In January 2012, the Supreme Court ruled in the case of United States vs. Jones that GPS data obtained without a warrant was inadmissible and, in fact, violated privacy rights as protected by the Fourth Amendment. Proponents of civil liberties and constitutional rights hailed the decision as a great victory, but authorities around the country are still trying to sort out what this means for those cases that have already been decided or are in the process of being decided. The ramifications extend beyond the case itself and could affect any device that use GPS technology.
The Jones Case
In 2005, Antoine Jones was arrested on drug conspiracy charges. He was convicted based on GPS data gathered over a 28-day period and sentenced to life imprisonment without the possibility of parole. The problem came when lawyers discovered that Jones had been tracked without a warrant. Jones won an appeal that skyrocketed the case all the way to the Supreme Court. His conviction was overturned and ruled unconstitutional. “All I can say [is] I am very happy with the Supreme Court decision and I hope the decision helps millions of Americans preserve their right to have reasonable expectation of privacy,” Jones said. Jones, however, remains in prison, awaiting a retrial that uses evidence not obtained through a GPS tracking device.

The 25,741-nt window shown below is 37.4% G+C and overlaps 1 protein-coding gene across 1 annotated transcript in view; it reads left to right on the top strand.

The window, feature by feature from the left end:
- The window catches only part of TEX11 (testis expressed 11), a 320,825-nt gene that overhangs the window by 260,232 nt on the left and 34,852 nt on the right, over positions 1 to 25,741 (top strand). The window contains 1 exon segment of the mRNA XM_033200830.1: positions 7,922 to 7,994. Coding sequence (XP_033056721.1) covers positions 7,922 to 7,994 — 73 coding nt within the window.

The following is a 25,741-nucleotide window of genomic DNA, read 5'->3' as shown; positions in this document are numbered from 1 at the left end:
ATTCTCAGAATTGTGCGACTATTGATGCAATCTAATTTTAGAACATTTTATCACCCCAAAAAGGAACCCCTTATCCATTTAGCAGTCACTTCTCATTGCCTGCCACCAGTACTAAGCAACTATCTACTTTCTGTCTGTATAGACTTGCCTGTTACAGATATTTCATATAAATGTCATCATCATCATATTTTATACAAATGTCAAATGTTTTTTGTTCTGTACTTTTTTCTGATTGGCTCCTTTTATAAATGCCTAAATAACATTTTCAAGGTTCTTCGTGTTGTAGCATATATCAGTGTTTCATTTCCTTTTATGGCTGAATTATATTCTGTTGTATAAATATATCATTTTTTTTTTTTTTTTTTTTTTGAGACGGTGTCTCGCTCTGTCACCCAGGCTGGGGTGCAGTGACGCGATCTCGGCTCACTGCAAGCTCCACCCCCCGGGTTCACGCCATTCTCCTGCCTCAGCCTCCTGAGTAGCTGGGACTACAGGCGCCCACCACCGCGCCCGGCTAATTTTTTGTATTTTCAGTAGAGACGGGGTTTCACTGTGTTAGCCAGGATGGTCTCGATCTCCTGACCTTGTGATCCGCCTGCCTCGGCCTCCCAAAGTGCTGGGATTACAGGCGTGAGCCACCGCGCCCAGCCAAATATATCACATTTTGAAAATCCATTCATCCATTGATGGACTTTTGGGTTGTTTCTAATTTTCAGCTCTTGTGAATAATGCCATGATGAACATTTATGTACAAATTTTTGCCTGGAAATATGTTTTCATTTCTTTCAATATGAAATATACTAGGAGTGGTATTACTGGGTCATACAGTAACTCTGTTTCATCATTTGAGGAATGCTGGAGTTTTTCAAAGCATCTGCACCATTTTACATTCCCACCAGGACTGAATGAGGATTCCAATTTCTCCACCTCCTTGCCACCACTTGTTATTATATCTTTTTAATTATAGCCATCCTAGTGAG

Cell Phone Tracking
The new tactic that law enforcement agencies hope to use is cell phone tracking. Jones’s cell phone records were obtained under the argument that such data was “relative and material.” But will this hold up in a court of law? The ACLU did a public records search and discovered that hundreds of agencies across the country currently engage in cell phone tracking. Since many cell phones come with GPS tracking, would such a “search and seizure” not fall under the same Supreme Court ruling? Though law enforcement may have a short reprieve on not obtaining a warrant for cell phone data, many are pushing for stricter interpretation of the law. In fact, a bill is before the Congress now that would require authorities to obtain a warrant before they can gain access to any location information. The bill is appropriately called the GPS Act for Geolocation Privacy and Surveillance.
Since the January ruling, the FBI has had to turn off approximately 3,000 GPS tracking devices. Depending on the cases in question, public safety could be at risk. But America’s Constitutional rights must remain supreme.